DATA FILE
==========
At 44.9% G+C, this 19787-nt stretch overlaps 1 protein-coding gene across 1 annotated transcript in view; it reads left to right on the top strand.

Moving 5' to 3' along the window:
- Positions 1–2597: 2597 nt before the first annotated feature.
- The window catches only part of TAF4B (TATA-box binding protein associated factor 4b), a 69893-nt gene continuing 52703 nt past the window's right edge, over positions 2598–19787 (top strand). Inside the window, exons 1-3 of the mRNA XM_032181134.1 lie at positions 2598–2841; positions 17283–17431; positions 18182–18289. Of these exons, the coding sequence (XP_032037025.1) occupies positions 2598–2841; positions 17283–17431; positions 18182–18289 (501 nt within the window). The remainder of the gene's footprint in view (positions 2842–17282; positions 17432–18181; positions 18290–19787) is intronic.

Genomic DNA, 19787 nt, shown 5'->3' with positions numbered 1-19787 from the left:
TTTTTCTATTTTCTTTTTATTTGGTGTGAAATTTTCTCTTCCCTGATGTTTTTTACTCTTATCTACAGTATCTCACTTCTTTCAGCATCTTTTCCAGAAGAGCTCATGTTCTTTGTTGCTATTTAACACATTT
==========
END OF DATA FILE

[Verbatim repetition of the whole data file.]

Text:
At 44.9% G+C, this 19787-nt stretch overlaps 1 protein-coding gene across 1 annotated transcript in view; it reads left to right on the top strand.

Moving 5' to 3' along the window:
- Positions 1–2597: 2597 nt before the first annotated feature.
- The window catches only part of TAF4B (TATA-box binding protein associated factor 4b), a 69893-nt gene continuing 52703 nt past the window's right edge, over positions 2598–19787 (top strand). Inside the window, exons 1-3 of the mRNA XM_032181134.1 lie at positions 2598–2841; positions 17283–17431; positions 18182–18289. Of these exons, the coding sequence (XP_032037025.1) occupies positions 2598–2841; positions 17283–17431; positions 18182–18289 (501 nt within the window). The remainder of the gene's footprint in view (positions 2842–17282; positions 17432–18181; positions 18290–19787) is intronic.

Genomic DNA, 19787 nt, shown 5'->3' with positions numbered 1-19787 from the left:
TTTTTCTATTTTCTTTTTATTTGGTGTGAAATTTTCTCTTCCCTGATGTTTTTTACTCTTATCTACAGTATCTCACTTCTTTCAGCATCTTTTCCAGAAGAGCTCATGTTCTTTGTTGCTATTTAACACATTT